How to find WRITE FOR US writing opportunities

One excellent way freelance writers can uncover hidden writing opportunities is to Google the phrase “write for us” (in quotes). Search engines like Google, Bing, and Yahoo! index this popular phrase. Search results typically include a medley of ad agencies, businesses, webmasters, publications, etc.  seeking writers to contribute content.

Go ahead—give it a try.


My search results

Your results will look slightly different than mine BUT still similar in that the title and brief description of each result has the “write for us” phrase somewhere, most likely identifying a potential writing opportunity. My results led me to blogs, websites, and publications that needed ongoing content.

Google is able to identify websites that need writers by matching this phrase as:

An <H1> Element: This is referred to as a “Header” element in HTML terms.  The person creating a post may decide to use an <H1> element to increase the font size from the rest of the text. <H1> elements signify to search engines that this is important text.

<DESCRIPTION> Tag: Another HTML element that encloses a snippet of text telling search engines what the webpage is essentially about. This piece of text usually appears under the title link in search results and/or the first few sentences of a post’s text. (Learn more about the <description> tag.)

<TITLE> Tag: This HTML element encloses a piece of text that is the title of the post or the title of the webpage. (Learn more about the <title> tag.)

(And/or) URL: Today—for SEO purposes–the URL can inherit the <TITLE> tag’s text and convert it into a hyphenated phrase. For example, if the webpage’s title or <TITLE> tag is “Write for Us! We Pay!” the URL will be: or something similar to it. Search engines like Google and BING detect the phrase in the URL.

Body Text: This simply refers to the post itself.

Let’s face it—“Write for Us” is one of many obvious phrases that easily manifests in most individuals’ minds when posting an announcement or a solicitation of services to find writers.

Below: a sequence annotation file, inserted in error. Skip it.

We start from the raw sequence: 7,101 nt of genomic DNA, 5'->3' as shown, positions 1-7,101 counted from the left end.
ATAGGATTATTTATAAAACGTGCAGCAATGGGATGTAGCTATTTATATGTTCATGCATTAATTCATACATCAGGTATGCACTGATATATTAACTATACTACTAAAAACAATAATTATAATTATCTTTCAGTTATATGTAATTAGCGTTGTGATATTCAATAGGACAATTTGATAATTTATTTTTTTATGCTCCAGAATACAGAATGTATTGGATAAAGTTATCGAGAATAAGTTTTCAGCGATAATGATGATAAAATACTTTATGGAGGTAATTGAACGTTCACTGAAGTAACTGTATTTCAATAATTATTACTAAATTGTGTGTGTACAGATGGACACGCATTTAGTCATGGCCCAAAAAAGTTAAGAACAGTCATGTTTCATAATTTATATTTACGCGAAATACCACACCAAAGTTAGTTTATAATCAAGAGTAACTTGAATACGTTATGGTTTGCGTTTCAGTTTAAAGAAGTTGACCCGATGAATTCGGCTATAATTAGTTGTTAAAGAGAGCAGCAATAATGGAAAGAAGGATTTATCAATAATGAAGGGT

• Webmasters use the phrase to find bloggers to blog for them;
  • Agencies use the phrase to find writers to write content for clients;
  • Businesses use the phrase to find writers to write for their websites;
  • Editors use the phrase to find writers to write articles for their publications;
  • ETC.

Suppose you needed writers to write for your blog, what phrase would you use as your webpage’s title and/or in your post? Perhaps the words: “Seeking writers…” “Hiring Writers…” “Looking for Writers…” “Write for Us…”, ETC. One thing is for certain—you would knowingly or unknowingly use a popular phrase that would draw the attention of writers.

Search engines are dumb. While they will—on command—churn out results of writing opportunities for you, they cannot tell you if these opportunities pay or don’t pay.

Of course, we want the ones that do pay. With some slight tweaking and fine-tuning, we can have Google eliminate most results of non-paying opportunities. To do so, we’ll need to use Google’s Advanced Search. Just follow these steps:

  1. Go to

Go to Google's Advance Search

2. Enter “write for us” (without quotes) in the “this exact word or phrase:” field. (We omit the quotes this time because this pre-programmed field automatically encloses the words as a single phrase for us.)

Use the phrase WRITE FOR US

3. Enter “pay*” (without quotes) in the “any of these words:” field. Notice the asterisk? This tells Google to find results with variations of the word “Pay” in it, such as: pay, pays, paying, paid, payment, etc.

4. Because we want Google to fetch fresh opportunities (i.e. recent ones), I tweak the “last update” field and select “past week”—depending on when I last searched.

Select a time frame

5. You can tweak the “terms appearing” field to force Google to match the phrase to: 1. Anywhere in the page; 2. In the title; 3. In the URL; 4. In the text; etc. The default is #1 which we will use.

Search "Write for Us" anywhere in the page

Now tap the “Advanced Search” button to perform the search.

My results will look different than yours because I searched on a different date.

A screenshot with my results

Scroll through your results and visit some of the websites. You’ll see that Google does a decent job at culling relevant “Write for Us” opportunities that pay money. Naturally, you’ll still bump into a few “not as relevant” results—perhaps you landed on an outdated webpage, or a writing gig recently closed, or the pay rate was too low.

To yield the best results for yourself—based on your interests and specialty—experiment with Google’s Advanced Search. You can add different modifiers to the “all of these words:” field. For example, if you specialize in writing about new business ventures, why not add the word “business” or a similar word to the field to narrow your search to more specific writing opportunities? I also suggest you further familiarize yourself with the Advanced Search fields and experiment with different phrases.

If you have any questions, please email me.

About the author

Brian Scott

Brian Scott

Brian Scott uses his creative skills to freelance full-time as a copywriter, SEO marketing specialist, and graphic designer. Self-employed since 1996, he's had the opportunity to work in traditional media (pre-Internet Age) and now online media. Prior to freelancing, he worked in public relations, newspaper copy editing, and mail-order marketing.

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